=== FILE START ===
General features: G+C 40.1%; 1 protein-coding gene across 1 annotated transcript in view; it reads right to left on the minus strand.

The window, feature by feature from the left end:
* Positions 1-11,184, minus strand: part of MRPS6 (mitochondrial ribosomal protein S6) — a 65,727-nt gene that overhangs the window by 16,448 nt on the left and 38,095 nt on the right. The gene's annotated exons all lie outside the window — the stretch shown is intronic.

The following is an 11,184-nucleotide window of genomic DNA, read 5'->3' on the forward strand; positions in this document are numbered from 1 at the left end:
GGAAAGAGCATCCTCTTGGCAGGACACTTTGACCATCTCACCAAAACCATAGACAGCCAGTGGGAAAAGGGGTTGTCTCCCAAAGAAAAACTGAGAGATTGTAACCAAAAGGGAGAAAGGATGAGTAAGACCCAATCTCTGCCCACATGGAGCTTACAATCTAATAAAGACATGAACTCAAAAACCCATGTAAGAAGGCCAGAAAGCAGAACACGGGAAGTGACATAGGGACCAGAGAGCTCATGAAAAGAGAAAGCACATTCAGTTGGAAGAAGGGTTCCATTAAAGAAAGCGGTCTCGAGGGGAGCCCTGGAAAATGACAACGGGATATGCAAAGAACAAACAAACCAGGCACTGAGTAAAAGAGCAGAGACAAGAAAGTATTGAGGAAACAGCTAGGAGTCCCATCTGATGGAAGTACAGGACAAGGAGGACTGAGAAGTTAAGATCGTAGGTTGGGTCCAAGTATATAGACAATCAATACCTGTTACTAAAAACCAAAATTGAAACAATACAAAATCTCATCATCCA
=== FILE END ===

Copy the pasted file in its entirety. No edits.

General features: G+C 40.1%; 1 protein-coding gene across 1 annotated transcript in view; it reads right to left on the minus strand.

The window, feature by feature from the left end:
* Positions 1-11,184, minus strand: part of MRPS6 (mitochondrial ribosomal protein S6) — a 65,727-nt gene that overhangs the window by 16,448 nt on the left and 38,095 nt on the right. The gene's annotated exons all lie outside the window — the stretch shown is intronic.

The following is an 11,184-nucleotide window of genomic DNA, read 5'->3' on the forward strand; positions in this document are numbered from 1 at the left end:
GGAAAGAGCATCCTCTTGGCAGGACACTTTGACCATCTCACCAAAACCATAGACAGCCAGTGGGAAAAGGGGTTGTCTCCCAAAGAAAAACTGAGAGATTGTAACCAAAAGGGAGAAAGGATGAGTAAGACCCAATCTCTGCCCACATGGAGCTTACAATCTAATAAAGACATGAACTCAAAAACCCATGTAAGAAGGCCAGAAAGCAGAACACGGGAAGTGACATAGGGACCAGAGAGCTCATGAAAAGAGAAAGCACATTCAGTTGGAAGAAGGGTTCCATTAAAGAAAGCGGTCTCGAGGGGAGCCCTGGAAAATGACAACGGGATATGCAAAGAACAAACAAACCAGGCACTGAGTAAAAGAGCAGAGACAAGAAAGTATTGAGGAAACAGCTAGGAGTCCCATCTGATGGAAGTACAGGACAAGGAGGACTGAGAAGTTAAGATCGTAGGTTGGGTCCAAGTATATAGACAATCAATACCTGTTACTAAAAACCAAAATTGAAACAATACAAAATCTCATCATCCA